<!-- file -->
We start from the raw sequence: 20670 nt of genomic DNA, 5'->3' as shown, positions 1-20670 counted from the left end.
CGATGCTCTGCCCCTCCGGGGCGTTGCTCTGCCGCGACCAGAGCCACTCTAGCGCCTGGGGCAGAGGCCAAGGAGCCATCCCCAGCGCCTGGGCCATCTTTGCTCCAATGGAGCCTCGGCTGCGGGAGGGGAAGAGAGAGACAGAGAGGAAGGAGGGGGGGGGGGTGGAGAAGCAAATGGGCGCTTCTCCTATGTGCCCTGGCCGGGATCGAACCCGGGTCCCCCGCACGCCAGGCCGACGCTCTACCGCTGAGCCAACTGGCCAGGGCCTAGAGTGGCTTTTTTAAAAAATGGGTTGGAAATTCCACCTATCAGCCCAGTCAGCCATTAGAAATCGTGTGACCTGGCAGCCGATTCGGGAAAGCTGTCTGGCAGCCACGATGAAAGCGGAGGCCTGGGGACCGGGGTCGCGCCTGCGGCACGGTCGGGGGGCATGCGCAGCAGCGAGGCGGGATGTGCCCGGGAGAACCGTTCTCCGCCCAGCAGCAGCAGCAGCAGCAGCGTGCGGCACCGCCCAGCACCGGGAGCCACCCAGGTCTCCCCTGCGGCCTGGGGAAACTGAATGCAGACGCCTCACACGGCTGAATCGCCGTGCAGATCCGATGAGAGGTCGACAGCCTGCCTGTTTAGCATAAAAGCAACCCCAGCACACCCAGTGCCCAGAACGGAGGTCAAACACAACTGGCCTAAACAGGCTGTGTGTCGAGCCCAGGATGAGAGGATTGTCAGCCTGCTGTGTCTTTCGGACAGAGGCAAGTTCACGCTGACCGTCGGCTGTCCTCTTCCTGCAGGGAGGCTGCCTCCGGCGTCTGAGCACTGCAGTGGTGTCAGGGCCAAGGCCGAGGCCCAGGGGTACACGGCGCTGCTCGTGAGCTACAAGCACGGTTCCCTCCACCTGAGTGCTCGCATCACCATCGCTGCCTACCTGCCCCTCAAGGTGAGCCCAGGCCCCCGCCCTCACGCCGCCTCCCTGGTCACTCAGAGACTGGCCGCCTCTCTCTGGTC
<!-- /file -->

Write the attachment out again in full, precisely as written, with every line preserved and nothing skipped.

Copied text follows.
We start from the raw sequence: 20670 nt of genomic DNA, 5'->3' as shown, positions 1-20670 counted from the left end.
CGATGCTCTGCCCCTCCGGGGCGTTGCTCTGCCGCGACCAGAGCCACTCTAGCGCCTGGGGCAGAGGCCAAGGAGCCATCCCCAGCGCCTGGGCCATCTTTGCTCCAATGGAGCCTCGGCTGCGGGAGGGGAAGAGAGAGACAGAGAGGAAGGAGGGGGGGGGGGTGGAGAAGCAAATGGGCGCTTCTCCTATGTGCCCTGGCCGGGATCGAACCCGGGTCCCCCGCACGCCAGGCCGACGCTCTACCGCTGAGCCAACTGGCCAGGGCCTAGAGTGGCTTTTTTAAAAAATGGGTTGGAAATTCCACCTATCAGCCCAGTCAGCCATTAGAAATCGTGTGACCTGGCAGCCGATTCGGGAAAGCTGTCTGGCAGCCACGATGAAAGCGGAGGCCTGGGGACCGGGGTCGCGCCTGCGGCACGGTCGGGGGGCATGCGCAGCAGCGAGGCGGGATGTGCCCGGGAGAACCGTTCTCCGCCCAGCAGCAGCAGCAGCAGCAGCGTGCGGCACCGCCCAGCACCGGGAGCCACCCAGGTCTCCCCTGCGGCCTGGGGAAACTGAATGCAGACGCCTCACACGGCTGAATCGCCGTGCAGATCCGATGAGAGGTCGACAGCCTGCCTGTTTAGCATAAAAGCAACCCCAGCACACCCAGTGCCCAGAACGGAGGTCAAACACAACTGGCCTAAACAGGCTGTGTGTCGAGCCCAGGATGAGAGGATTGTCAGCCTGCTGTGTCTTTCGGACAGAGGCAAGTTCACGCTGACCGTCGGCTGTCCTCTTCCTGCAGGGAGGCTGCCTCCGGCGTCTGAGCACTGCAGTGGTGTCAGGGCCAAGGCCGAGGCCCAGGGGTACACGGCGCTGCTCGTGAGCTACAAGCACGGTTCCCTCCACCTGAGTGCTCGCATCACCATCGCTGCCTACCTGCCCCTCAAGGTGAGCCCAGGCCCCCGCCCTCACGCCGCCTCCCTGGTCACTCAGAGACTGGCCGCCTCTCTCTGGTC